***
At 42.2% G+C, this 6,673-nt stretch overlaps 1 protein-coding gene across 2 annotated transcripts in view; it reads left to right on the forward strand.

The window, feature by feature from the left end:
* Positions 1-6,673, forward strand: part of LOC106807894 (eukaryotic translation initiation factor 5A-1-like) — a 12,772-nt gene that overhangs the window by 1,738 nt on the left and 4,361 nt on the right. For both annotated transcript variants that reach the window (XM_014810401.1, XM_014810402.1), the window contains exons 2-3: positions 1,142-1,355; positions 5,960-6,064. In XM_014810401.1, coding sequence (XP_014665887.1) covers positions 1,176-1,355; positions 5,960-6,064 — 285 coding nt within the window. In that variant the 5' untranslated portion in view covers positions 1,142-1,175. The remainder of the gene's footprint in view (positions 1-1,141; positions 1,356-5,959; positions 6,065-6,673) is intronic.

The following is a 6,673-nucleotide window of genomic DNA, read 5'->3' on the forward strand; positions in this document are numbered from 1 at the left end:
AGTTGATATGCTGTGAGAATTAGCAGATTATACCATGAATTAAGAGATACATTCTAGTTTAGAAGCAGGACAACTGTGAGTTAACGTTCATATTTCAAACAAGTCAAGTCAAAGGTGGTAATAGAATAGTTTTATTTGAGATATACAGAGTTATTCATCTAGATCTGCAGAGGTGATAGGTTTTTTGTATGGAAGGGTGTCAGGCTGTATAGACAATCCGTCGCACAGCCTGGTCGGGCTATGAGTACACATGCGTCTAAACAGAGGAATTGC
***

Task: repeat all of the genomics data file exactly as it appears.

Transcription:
At 42.2% G+C, this 6,673-nt stretch overlaps 1 protein-coding gene across 2 annotated transcripts in view; it reads left to right on the forward strand.

The window, feature by feature from the left end:
* Positions 1-6,673, forward strand: part of LOC106807894 (eukaryotic translation initiation factor 5A-1-like) — a 12,772-nt gene that overhangs the window by 1,738 nt on the left and 4,361 nt on the right. For both annotated transcript variants that reach the window (XM_014810401.1, XM_014810402.1), the window contains exons 2-3: positions 1,142-1,355; positions 5,960-6,064. In XM_014810401.1, coding sequence (XP_014665887.1) covers positions 1,176-1,355; positions 5,960-6,064 — 285 coding nt within the window. In that variant the 5' untranslated portion in view covers positions 1,142-1,175. The remainder of the gene's footprint in view (positions 1-1,141; positions 1,356-5,959; positions 6,065-6,673) is intronic.

The following is a 6,673-nucleotide window of genomic DNA, read 5'->3' on the forward strand; positions in this document are numbered from 1 at the left end:
AGTTGATATGCTGTGAGAATTAGCAGATTATACCATGAATTAAGAGATACATTCTAGTTTAGAAGCAGGACAACTGTGAGTTAACGTTCATATTTCAAACAAGTCAAGTCAAAGGTGGTAATAGAATAGTTTTATTTGAGATATACAGAGTTATTCATCTAGATCTGCAGAGGTGATAGGTTTTTTGTATGGAAGGGTGTCAGGCTGTATAGACAATCCGTCGCACAGCCTGGTCGGGCTATGAGTACACATGCGTCTAAACAGAGGAATTGC